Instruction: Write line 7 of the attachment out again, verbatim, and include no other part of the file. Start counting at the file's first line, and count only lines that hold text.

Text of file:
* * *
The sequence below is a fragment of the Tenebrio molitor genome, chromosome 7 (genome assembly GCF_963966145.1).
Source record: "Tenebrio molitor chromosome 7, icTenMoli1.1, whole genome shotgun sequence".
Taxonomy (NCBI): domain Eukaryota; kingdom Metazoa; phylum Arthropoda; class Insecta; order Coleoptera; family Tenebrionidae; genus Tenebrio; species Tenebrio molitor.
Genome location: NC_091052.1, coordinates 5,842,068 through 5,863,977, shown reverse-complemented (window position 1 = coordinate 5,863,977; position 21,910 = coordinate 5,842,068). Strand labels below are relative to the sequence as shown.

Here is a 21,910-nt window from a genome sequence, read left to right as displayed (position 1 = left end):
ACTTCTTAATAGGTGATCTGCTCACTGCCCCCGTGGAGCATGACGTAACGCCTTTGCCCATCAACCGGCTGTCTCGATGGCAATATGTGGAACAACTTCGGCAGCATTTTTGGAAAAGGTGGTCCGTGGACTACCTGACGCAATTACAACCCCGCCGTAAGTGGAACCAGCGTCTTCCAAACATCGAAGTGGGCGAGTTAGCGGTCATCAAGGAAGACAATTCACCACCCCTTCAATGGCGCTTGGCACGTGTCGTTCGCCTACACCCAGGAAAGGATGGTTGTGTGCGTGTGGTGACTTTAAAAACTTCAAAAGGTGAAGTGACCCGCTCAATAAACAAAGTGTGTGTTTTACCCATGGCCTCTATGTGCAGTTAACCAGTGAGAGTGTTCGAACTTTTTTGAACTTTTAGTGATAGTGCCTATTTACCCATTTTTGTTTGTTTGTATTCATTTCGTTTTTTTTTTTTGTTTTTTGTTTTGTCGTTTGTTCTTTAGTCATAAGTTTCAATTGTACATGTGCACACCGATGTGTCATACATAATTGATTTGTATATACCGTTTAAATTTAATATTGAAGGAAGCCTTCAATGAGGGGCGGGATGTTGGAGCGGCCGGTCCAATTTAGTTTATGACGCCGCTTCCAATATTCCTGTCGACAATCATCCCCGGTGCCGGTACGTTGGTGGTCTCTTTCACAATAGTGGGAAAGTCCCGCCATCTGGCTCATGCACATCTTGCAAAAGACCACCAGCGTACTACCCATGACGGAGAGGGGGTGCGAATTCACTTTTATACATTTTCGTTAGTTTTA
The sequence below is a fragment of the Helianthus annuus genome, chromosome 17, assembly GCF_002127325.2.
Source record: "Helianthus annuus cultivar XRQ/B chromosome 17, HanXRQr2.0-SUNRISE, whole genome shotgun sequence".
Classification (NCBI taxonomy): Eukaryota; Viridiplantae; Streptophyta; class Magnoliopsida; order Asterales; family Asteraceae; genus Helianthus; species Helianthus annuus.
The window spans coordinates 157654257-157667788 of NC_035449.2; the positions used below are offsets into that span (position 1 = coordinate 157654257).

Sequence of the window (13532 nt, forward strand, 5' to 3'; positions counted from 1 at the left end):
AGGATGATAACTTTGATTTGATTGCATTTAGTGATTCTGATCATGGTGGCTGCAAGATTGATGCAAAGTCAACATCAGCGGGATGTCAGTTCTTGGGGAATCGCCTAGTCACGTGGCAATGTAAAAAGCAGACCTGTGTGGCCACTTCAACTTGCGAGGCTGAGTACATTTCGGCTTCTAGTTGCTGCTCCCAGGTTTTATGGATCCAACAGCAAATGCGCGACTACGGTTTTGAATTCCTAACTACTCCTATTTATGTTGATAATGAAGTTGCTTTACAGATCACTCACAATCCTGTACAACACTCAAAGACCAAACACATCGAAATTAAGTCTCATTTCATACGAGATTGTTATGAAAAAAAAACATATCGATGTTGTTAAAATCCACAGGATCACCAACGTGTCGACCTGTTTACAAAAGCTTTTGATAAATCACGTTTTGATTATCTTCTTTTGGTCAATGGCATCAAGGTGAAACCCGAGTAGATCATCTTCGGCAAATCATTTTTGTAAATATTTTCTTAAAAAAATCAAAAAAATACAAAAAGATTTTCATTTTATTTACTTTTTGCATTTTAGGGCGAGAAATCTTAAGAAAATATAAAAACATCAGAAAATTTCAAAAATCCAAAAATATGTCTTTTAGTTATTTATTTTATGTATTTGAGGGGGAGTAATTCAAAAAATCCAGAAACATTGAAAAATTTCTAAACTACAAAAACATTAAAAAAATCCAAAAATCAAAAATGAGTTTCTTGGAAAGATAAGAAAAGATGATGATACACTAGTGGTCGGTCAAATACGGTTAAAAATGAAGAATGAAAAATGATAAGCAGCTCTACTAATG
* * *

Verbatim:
The sequence below is a fragment of the Helianthus annuus genome, chromosome 17, assembly GCF_002127325.2.